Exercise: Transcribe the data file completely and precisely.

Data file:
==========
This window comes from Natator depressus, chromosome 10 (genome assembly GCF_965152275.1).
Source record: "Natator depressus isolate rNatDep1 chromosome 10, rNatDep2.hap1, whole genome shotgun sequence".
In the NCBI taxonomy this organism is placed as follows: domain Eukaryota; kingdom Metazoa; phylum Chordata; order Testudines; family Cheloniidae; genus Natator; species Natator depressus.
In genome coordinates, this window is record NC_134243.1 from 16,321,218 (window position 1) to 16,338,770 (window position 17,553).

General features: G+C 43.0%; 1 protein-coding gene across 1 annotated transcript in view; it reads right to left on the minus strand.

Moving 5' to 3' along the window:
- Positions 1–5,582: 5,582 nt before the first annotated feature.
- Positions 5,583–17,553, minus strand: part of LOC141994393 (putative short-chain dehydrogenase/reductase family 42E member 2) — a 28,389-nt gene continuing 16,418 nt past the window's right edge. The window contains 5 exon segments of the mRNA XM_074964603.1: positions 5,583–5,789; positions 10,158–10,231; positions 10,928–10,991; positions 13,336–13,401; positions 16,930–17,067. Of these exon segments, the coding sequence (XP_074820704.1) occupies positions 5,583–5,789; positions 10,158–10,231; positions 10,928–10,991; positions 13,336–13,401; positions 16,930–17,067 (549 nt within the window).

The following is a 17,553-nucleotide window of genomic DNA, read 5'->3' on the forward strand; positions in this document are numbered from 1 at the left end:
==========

This window comes from Natator depressus, chromosome 10 (genome assembly GCF_965152275.1).
Source record: "Natator depressus isolate rNatDep1 chromosome 10, rNatDep2.hap1, whole genome shotgun sequence".
In the NCBI taxonomy this organism is placed as follows: domain Eukaryota; kingdom Metazoa; phylum Chordata; order Testudines; family Cheloniidae; genus Natator; species Natator depressus.
In genome coordinates, this window is record NC_134243.1 from 16,321,218 (window position 1) to 16,338,770 (window position 17,553).

General features: G+C 43.0%; 1 protein-coding gene across 1 annotated transcript in view; it reads right to left on the minus strand.

Moving 5' to 3' along the window:
- Positions 1–5,582: 5,582 nt before the first annotated feature.
- Positions 5,583–17,553, minus strand: part of LOC141994393 (putative short-chain dehydrogenase/reductase family 42E member 2) — a 28,389-nt gene continuing 16,418 nt past the window's right edge. The window contains 5 exon segments of the mRNA XM_074964603.1: positions 5,583–5,789; positions 10,158–10,231; positions 10,928–10,991; positions 13,336–13,401; positions 16,930–17,067. Of these exon segments, the coding sequence (XP_074820704.1) occupies positions 5,583–5,789; positions 10,158–10,231; positions 10,928–10,991; positions 13,336–13,401; positions 16,930–17,067 (549 nt within the window).

The following is a 17,553-nucleotide window of genomic DNA, read 5'->3' on the forward strand; positions in this document are numbered from 1 at the left end: